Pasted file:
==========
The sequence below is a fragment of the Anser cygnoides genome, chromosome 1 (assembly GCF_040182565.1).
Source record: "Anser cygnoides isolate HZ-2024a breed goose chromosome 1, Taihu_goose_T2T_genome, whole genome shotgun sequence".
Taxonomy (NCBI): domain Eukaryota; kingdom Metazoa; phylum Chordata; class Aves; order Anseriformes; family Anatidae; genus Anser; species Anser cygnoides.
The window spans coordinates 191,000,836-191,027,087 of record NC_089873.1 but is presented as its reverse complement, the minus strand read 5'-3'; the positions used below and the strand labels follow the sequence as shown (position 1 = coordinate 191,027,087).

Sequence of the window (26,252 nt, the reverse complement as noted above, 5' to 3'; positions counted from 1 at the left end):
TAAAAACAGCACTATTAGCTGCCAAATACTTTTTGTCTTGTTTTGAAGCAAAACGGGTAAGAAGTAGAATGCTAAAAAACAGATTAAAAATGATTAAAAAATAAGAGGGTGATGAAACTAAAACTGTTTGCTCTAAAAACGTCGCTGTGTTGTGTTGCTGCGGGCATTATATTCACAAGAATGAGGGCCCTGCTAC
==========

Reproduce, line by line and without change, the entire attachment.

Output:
The sequence below is a fragment of the Anser cygnoides genome, chromosome 1 (assembly GCF_040182565.1).
Source record: "Anser cygnoides isolate HZ-2024a breed goose chromosome 1, Taihu_goose_T2T_genome, whole genome shotgun sequence".
Taxonomy (NCBI): domain Eukaryota; kingdom Metazoa; phylum Chordata; class Aves; order Anseriformes; family Anatidae; genus Anser; species Anser cygnoides.
The window spans coordinates 191,000,836-191,027,087 of record NC_089873.1 but is presented as its reverse complement, the minus strand read 5'-3'; the positions used below and the strand labels follow the sequence as shown (position 1 = coordinate 191,027,087).

Sequence of the window (26,252 nt, the reverse complement as noted above, 5' to 3'; positions counted from 1 at the left end):
TAAAAACAGCACTATTAGCTGCCAAATACTTTTTGTCTTGTTTTGAAGCAAAACGGGTAAGAAGTAGAATGCTAAAAAACAGATTAAAAATGATTAAAAAATAAGAGGGTGATGAAACTAAAACTGTTTGCTCTAAAAACGTCGCTGTGTTGTGTTGCTGCGGGCATTATATTCACAAGAATGAGGGCCCTGCTAC